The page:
In this tutorial you wil learn how to add create LVM Snapshots and revert them back. The logical volume manager (LVM) software allows you to take a snapshot of a volume that has been configured using the LVM tools.

Snapshots are used to take a point in time copy of a volume, this is useful is you are upgrading software and need an easy and quick way to revert back changes in case something goes wrong.


  • You will need root access to a Linux distribution
  • The server will need an LVM volume and some free space

Before you begin

For this tutorial, we will be using Debian 11, you can use other versions of Linux such as CentOS or AlmaLinux. If you require a server for testing, please visit our website.

Create An LVM Snapshot

When you take a snapshot, use the lvcreate command along with the “-s” or –snapshot option and remember not to use any “-” (i.e. dash/hyphen) in the name of the snapshot as some distributions will have trouble using it.

Issue the following command replacing vgroup with your existing volume group;

lvcreate --size 2G -s -n serversnapshot /dev/vgroup/original_lv

The above command would create a logical volume called serversnapshot which is a snapshot of original_lv (in the volume group called vgroup).

When you access data in the snapshot volume, you are effectively accessing the original logical volume’s data unless the following conditions are met;

  • the original volume’s data has changed, in which case you access a copy of the original data that is stored in the snapshot volume
  • you have written to the snapshot, which in this case the modified data resides in the snapshot volume.

You can create a snapshot of 50GB in size but will only a use a few Gigabytes, this is because most of the “snapshot” data will still resides on the original volume.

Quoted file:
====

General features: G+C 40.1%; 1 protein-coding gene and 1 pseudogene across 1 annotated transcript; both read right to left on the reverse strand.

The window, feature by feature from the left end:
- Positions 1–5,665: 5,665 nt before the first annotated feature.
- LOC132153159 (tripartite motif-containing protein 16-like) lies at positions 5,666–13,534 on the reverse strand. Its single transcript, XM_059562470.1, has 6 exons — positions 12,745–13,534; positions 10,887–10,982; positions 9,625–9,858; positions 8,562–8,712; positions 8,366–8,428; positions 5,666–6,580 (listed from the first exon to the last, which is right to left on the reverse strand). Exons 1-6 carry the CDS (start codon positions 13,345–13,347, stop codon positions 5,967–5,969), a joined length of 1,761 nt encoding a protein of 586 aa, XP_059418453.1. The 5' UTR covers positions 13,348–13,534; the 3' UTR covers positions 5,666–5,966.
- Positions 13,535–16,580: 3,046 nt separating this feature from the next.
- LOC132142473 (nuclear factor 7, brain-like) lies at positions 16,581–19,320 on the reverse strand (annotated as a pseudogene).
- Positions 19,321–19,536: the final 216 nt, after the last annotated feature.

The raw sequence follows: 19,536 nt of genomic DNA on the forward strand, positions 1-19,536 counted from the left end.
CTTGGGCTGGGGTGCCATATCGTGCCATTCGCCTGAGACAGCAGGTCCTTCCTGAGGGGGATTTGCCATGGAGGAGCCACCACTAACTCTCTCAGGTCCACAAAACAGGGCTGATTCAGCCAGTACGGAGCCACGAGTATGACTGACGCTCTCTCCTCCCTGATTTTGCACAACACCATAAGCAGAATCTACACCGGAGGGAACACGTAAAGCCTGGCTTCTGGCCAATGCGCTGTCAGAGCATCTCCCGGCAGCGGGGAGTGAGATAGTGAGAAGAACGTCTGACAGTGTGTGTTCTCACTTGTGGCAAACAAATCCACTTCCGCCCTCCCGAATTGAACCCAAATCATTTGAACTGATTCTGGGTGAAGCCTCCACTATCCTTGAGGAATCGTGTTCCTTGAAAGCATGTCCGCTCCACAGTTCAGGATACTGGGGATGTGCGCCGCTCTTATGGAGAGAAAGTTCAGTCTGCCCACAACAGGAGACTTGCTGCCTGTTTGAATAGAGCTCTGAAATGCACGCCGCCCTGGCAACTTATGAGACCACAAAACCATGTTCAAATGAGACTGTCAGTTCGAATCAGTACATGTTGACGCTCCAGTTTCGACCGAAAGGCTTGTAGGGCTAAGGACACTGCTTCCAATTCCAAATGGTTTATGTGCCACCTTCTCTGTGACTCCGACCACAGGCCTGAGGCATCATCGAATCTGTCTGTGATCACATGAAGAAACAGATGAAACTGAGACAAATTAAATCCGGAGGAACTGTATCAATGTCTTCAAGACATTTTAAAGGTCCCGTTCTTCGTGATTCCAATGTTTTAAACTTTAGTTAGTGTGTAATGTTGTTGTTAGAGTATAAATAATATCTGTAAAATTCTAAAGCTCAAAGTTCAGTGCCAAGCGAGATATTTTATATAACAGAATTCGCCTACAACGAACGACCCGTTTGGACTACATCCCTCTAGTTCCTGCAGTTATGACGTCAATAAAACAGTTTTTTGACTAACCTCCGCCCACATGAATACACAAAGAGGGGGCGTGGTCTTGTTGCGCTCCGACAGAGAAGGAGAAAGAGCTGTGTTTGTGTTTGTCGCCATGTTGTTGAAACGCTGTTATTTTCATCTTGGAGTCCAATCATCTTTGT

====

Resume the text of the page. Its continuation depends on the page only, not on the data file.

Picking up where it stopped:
Mounting An LVM Snapshot

You can mount a snapshot which allows you to carry out tasks such as installing software on the volume without altering the original files.

This is useful if you want to install a peice of software and to test it operates as it should. If you are happy wit the test, you can carry out the same proceedure on the orginal volume.

You can also merge the snapshot into the original volume, this is useful if you have spent a long time configuring the software on the snapshot, but need to commit the changes quickly.

To mount a snapshot, create a new directory for the snaphot to be mounted to by running the following command:

mkdir /mnt/serversnapshot

Next, for our snapshot example, lets mount the snapshot to the mount point by running the following command:

mount /dev/vgroup/serversnapshot /mnt/serversnapshot

Then change into the directory where the snapshot is mounted:

cd /mnt/serversnapshot

Reverting And Merging The LVM Snapshot

Once you have a snapshot, you can update the original logical volume to the state of that snapshot should you need to.

Before changing the state of the logical volume to that of it’s snapshot, you need to unmount that logical volume if you want the change to happen immediately.

Alternatively, if you can’t unmount the volume, you can carry out the command but the changes will not take effect until you do a reboot.

In order to revert to the snapshot, you would simply use the lvconvert command using the -merge parameter as shown below

lvconvert --merge /dev/vgroup/serversnapshot

Now the original logical volume has been reverted/merged to the state of the snapshot. As previous mentioned, the server will need a reboot if you are unable to unmount the original volume first.

When you have used a snapshot to revert or merge, the snapshot will disappear from the system.

Removing An LVM Snapshot

If you no longer need to use a snapshot, you can simply remove it by issuing the following command:

lvremove /dev/vgroup/serversnapshot

You have successfully learned how to create LVM snapshots and revert back. Snapshots are very useful, and we recommend using them where possible before making changes to production systems.

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